Together they build up the picture of the inner life of a powerful cultural elite - a world being turned inside out and shown to us in great emotional detail. And as you watch it you realise that something like this would never happen today on TV.

Despite all the talk about today's society being more open and transparent than the past - the reality is that those in power today are far more guarded and hidden than they were back then.

Four of the eight characters are the emotional heart of the film - and I have added some details of what happened to them later on over the following forty years. You may or may not want to know this before you watch the film.


Elizabeth Jane Howard was a novelist. She had married Peter Scott in 1942 - and they divorced in 1951. Then in 1962 she met Kingsley Amis, had dinner at his home with him and his wife. The wife went to bed and they stayed up talking - and started an affair. They married in 1965.

By 1972 she had got fed up with Kingsley Amis' drinking - and left him in 1980. She then had lots of psychotherapy because she was suffering from depression. But in 1990 that lifted - and she wrote The Cazalet Chronicles.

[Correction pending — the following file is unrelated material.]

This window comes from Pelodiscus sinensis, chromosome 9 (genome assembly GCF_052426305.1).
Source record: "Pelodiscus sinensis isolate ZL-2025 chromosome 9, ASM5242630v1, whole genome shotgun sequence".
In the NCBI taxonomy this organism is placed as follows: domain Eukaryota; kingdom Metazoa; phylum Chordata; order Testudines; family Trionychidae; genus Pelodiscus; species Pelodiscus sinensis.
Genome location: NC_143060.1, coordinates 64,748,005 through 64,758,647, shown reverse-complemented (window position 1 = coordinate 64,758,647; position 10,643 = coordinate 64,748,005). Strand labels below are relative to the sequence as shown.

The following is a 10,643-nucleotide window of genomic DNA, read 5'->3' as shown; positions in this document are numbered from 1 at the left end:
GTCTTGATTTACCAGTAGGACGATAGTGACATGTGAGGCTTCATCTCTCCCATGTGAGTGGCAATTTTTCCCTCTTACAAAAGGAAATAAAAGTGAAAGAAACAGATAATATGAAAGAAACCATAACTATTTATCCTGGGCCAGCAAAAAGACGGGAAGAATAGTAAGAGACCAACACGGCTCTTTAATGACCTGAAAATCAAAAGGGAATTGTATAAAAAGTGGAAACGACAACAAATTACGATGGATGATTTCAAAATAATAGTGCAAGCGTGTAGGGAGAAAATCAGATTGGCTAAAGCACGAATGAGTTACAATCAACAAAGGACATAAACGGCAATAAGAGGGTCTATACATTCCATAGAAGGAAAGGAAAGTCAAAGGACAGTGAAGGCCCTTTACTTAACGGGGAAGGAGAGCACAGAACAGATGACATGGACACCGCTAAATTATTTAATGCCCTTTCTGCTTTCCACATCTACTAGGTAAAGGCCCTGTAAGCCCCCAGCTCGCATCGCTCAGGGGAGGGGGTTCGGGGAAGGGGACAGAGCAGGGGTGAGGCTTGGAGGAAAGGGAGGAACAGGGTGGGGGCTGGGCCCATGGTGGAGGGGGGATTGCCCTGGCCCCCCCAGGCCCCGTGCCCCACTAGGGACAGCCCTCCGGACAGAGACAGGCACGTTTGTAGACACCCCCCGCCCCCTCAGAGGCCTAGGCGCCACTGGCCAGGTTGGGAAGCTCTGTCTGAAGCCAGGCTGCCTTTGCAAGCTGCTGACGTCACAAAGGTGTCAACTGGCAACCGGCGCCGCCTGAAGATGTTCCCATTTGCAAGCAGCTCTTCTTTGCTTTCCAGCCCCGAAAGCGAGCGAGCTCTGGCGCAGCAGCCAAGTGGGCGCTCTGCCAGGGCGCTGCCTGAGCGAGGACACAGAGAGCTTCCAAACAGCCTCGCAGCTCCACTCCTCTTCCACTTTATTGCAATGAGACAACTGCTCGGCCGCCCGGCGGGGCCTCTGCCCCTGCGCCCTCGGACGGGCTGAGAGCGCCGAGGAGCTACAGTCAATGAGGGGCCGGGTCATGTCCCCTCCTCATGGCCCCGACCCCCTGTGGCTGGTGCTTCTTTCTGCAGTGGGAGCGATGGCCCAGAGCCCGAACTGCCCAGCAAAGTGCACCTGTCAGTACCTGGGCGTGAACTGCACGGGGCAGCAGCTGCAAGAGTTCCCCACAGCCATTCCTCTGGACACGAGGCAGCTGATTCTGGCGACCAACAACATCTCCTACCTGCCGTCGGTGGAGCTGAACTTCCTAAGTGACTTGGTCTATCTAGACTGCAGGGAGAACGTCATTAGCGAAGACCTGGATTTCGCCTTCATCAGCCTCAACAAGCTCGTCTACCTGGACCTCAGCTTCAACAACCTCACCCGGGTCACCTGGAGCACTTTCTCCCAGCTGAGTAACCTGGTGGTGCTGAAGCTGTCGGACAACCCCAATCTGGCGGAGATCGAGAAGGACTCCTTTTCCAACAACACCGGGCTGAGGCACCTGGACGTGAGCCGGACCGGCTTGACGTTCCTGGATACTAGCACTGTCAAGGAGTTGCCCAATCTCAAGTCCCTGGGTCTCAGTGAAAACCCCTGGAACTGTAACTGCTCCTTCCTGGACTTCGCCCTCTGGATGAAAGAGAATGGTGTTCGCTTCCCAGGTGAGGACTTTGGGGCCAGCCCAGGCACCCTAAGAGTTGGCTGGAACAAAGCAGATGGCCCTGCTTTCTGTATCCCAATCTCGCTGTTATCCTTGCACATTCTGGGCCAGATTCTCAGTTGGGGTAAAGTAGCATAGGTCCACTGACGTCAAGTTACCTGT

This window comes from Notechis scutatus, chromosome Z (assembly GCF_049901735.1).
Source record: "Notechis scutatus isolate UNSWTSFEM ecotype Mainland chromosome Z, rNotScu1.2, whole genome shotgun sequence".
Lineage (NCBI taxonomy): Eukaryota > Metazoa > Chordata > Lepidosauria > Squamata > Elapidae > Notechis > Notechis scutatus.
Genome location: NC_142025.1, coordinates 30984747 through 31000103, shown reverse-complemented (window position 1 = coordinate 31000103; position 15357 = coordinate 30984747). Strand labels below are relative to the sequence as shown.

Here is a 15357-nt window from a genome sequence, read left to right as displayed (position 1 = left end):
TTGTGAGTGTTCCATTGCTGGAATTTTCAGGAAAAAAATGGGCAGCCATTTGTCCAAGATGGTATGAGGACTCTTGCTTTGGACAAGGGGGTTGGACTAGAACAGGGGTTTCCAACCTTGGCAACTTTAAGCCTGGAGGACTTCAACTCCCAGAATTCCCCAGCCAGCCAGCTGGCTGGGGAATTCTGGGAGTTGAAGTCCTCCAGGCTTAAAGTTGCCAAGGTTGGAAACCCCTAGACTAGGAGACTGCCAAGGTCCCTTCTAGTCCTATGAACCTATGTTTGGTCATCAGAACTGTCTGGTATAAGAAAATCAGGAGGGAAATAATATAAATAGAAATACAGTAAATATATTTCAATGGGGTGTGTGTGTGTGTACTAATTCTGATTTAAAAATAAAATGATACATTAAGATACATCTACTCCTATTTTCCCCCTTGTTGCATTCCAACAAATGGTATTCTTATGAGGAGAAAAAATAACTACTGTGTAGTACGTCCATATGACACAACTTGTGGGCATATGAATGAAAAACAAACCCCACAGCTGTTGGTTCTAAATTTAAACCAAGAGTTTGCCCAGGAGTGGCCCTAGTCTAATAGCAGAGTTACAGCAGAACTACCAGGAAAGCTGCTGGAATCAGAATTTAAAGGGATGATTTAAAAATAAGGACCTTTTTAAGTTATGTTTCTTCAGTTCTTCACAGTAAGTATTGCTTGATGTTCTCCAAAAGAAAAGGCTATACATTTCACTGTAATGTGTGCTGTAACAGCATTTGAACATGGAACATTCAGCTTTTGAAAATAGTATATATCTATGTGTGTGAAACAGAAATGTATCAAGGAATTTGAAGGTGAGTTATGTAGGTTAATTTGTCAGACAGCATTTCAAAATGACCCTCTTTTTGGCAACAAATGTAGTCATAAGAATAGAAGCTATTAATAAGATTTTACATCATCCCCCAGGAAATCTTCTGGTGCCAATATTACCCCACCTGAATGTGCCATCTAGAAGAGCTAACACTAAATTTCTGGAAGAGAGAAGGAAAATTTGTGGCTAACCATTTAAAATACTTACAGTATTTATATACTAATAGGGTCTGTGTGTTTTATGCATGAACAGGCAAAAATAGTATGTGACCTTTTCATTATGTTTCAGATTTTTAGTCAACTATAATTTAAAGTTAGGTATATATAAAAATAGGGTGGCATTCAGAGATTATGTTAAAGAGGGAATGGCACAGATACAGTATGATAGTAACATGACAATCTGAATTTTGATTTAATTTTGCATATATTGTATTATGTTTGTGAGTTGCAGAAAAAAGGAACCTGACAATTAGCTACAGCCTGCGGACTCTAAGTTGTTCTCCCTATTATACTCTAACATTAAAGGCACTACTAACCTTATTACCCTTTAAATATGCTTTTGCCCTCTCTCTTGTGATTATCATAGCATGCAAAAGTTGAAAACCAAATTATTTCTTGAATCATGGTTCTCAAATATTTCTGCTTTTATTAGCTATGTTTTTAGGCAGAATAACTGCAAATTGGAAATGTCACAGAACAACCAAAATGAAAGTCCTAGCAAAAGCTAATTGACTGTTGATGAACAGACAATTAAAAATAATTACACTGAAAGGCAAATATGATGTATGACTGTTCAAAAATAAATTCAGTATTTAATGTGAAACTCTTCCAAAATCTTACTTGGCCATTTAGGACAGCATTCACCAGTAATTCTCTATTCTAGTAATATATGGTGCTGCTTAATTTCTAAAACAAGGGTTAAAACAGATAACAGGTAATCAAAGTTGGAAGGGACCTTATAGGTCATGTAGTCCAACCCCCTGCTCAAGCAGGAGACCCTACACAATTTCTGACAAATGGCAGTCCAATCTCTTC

In 1995 she went on Desert Island Discs. A male fan wrote to her saying he wanted to be her friend - and he then charmed his way into her life and they had an affair. She lent him money.

Her daughter became suspicious and she discovered the man was a conman and a liar who had researched Howard's life to charm his way in. She was devastated - but you get the impression from Howard's memoirs that at the age of 72 she had very good sex with the con-man. A lot better than many of her other dalliances. She died at the beginning of this year.

When Kingsley died in 1995. He refused to see Elizabeth Jane Howard even when he was dying. He told an interviewer just before he died -

"Do I see her? No. It was bad enough being married to her."

He was the kind of man that said that kind of thing.



Sandra Paul was a beautiful model - and at the age of 18 she married Robin Douglas Home. He was the playboy nephew of the former Prime Minister, Alec Douglas Home. They had one son - called Sholto - whose godfather was Frank Sinatra.